Power Consumption Measurement: Required Technology
With the graphics cards’ VR controllers switching back and forth so quickly, how much of this behavior is evident at the auxiliary power connectors? How difficult is it for the motherboard's slot and the PSU feeding those cables to keep pace?
First Steps With A Single Oscilloscope
I planned the system around an emphasis on short measurement intervals. Unfortunately, this necessitated the use of a very good (and thus very expensive) oscilloscope with storage functionality. HAMEG’s HMO 3054 500MHz multi-channel oscilloscope served as the basis for my platform. It allows for the recording and storage of four channels, and has a helpful remote control via Ethernet.
The next ingredient I added came in the form of several high-resolution HAMEG HZO50 current probes, which can be used for these frequencies without a problem and, more importantly, can be operated without range switching.
Another important tool is a special riser card with loops, which has to feature extremely short signal paths to be fully compatible with modern third-generation PCIe graphics cards. This adapter is inserted between the motherboard and the cards themselves.
Those who think that the measurements could be taken through two rails on a 24-pin ATX power connector, looped through to the graphics card slots, would be wrong. All of the motherboard’s power comes from the same pool, after all. This simply can't be achieved without the riser.
With our arts and crafts project completed, it was time for the strategic partnership with HAMEG (Rohde & Schwarz) to shine. The project just can’t be completed without laboratory-grade technology and the experience needed to use it.
The preliminary result of my efforts, which you've seen in our reviews over the past few months, was a heartening success. However, even though four channels seem to be more than enough, a closer analysis reveals that we need more.
If the currents of both motherboard rails (3.3 and 12V) and the external PCIe power connector are measured, then all that’s left is one channel. It can be used to measure just one voltage. Since the PCIe connector sees the most action once the load goes up, I settled for taking that measurement and setting the voltages for the 3.3 and 12 V rails to those previously measured with a multimeter.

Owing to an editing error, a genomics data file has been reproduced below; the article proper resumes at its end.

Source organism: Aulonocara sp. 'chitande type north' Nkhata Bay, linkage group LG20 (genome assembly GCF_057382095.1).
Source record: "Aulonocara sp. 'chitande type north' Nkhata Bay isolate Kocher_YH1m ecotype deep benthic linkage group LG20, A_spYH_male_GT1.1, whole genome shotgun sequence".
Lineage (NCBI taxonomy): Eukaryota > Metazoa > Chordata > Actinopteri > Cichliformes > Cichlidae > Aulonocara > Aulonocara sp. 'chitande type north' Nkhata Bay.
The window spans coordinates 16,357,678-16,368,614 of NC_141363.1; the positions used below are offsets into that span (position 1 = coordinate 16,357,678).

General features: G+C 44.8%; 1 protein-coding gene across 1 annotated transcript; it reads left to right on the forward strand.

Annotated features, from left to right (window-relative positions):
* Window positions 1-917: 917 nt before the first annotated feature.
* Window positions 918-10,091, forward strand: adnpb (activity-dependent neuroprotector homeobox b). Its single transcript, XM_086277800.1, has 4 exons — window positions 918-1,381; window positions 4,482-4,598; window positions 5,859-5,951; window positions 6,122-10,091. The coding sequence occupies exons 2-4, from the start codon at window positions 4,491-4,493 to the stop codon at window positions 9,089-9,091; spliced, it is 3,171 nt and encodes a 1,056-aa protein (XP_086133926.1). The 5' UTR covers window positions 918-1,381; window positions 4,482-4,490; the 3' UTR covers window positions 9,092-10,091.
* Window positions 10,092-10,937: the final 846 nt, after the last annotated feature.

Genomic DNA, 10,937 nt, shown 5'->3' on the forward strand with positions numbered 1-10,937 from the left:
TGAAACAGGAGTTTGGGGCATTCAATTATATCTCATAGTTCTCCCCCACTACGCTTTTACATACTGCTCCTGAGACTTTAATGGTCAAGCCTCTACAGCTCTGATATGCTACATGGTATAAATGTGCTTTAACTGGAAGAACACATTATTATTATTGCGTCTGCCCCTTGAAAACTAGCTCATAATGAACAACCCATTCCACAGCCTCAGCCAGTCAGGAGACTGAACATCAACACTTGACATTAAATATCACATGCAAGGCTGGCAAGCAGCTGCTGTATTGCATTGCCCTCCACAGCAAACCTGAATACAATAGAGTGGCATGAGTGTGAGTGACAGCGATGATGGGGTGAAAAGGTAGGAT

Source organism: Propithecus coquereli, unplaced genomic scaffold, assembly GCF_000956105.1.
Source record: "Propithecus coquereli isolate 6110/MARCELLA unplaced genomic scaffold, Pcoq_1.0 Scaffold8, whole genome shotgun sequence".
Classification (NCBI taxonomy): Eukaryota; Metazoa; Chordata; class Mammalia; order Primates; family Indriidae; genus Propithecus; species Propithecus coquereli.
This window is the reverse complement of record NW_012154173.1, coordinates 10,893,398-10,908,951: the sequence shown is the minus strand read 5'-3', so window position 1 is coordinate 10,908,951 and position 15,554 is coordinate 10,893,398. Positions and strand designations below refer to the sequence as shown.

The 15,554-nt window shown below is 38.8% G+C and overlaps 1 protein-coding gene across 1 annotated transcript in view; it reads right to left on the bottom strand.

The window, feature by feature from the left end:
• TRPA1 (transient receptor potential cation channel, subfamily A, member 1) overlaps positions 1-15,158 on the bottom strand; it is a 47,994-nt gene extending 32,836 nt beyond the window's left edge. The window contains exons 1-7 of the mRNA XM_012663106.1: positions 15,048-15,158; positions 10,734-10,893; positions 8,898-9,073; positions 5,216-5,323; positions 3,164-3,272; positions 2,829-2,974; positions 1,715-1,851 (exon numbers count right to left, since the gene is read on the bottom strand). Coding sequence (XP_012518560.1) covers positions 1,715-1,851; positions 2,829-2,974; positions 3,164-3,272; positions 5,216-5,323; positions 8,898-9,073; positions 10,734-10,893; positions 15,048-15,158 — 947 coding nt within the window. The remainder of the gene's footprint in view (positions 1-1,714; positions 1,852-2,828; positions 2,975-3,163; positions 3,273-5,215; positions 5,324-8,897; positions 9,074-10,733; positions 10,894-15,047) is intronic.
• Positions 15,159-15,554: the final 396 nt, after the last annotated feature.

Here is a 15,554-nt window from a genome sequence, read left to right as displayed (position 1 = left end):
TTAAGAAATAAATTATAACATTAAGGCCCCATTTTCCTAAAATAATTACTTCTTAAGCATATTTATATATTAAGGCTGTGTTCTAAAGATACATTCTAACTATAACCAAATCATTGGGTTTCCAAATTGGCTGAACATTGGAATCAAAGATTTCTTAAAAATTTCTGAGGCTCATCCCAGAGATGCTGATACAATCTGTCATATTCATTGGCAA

This approach reaches the limits of its usefulness once you get to graphics cards like AMD's Radeon R9 295X2. The PCIe connectors can’t be combined into one channel, since they serve different parts of the graphics card’s power supply. The currents can even flow the other way during short spikes, which I wasn't expecting to see.
Measuring with a single four-channel oscilloscope, three suitable current probe adapters and a probe might be in another league compared to measurements at the power outlet with a current clamp, or probes and multimeters. Unfortunately, it’s still not all that accurate. So what now?
Four-Point Measurements Times Two
Did I mention that this is an arms race of sorts? It sure feels that way if you’re trying to do this well! If the maximum four supply rails on a graphics card are supposed to be measured, then the oscilloscope needs to be able to handle a total of eight analog channels. After all, current and voltage need to be measured, and the results stored in parallel and in real time, at each of the four channels. Using previously measured values for the voltages can (and does) impact the results in a negative way, as we’ll see soon.
This is the point where I definitely had to make major changes to the measurement setup, and I once again enlisted our industry partner to help out. The solution consists of using two oscilloscopes in parallel (master/slave) to measure and record the data. The setup works perfectly at this point, allowing me to reliably measure a graphics card’s every last hiccup or sputter.
The bottom line is that we can measure currents and voltages down to a temporal resolution of a single microsecond. The interval needs to be adjusted depending on the application in question, because otherwise you might drown in the resulting massive amounts of data. For instance, if I conduct measurements for one-minute diagrams with a resolution of one millisecond, the oscilloscope averages the microsecond-resolution measurements for me.
We already talked about the measurement hardware in our previous foundation article. Here’s a quick overview of the most important information:
|Test Method||Contact-free DC measurement at PCIe slot (using a riser card)Contact-free DC Measurement at external auxiliary power supply cableDirect voltage measurement at power supplyReal-time infrared monitoring and recording|
|Test Equipment||2 x HAMEG HMO 3054, 500MHz multi-channel oscilloscope with storage function4 x HAMEG HZO50 current probe (1mA - 30A, 100kHz, DC)4 x HAMEG HZ355 (10:1 probes, 500MHz)1 x HAMEG HMC8012 digital multimeter with storage function1 x Optris PI450 80Hz infrared camera and PI Connect|
|Test System||Intel Core i7-5960X at 4.2GHz and Raijintek Triton water cooler16GB G.Skill Ripjaws DDR4-2666 (4 x 4GB)MSI X99 Gaming 7 motherboard2 x Transcend SSD370 512GB (system, applications and data, storage)1200W be quiet! Dark Power ProMicrocool Banchetto 101|
On the next page, we’ll get to what all of this looks like in detail and what conclusions can be drawn from it. The plot thickens, so read on!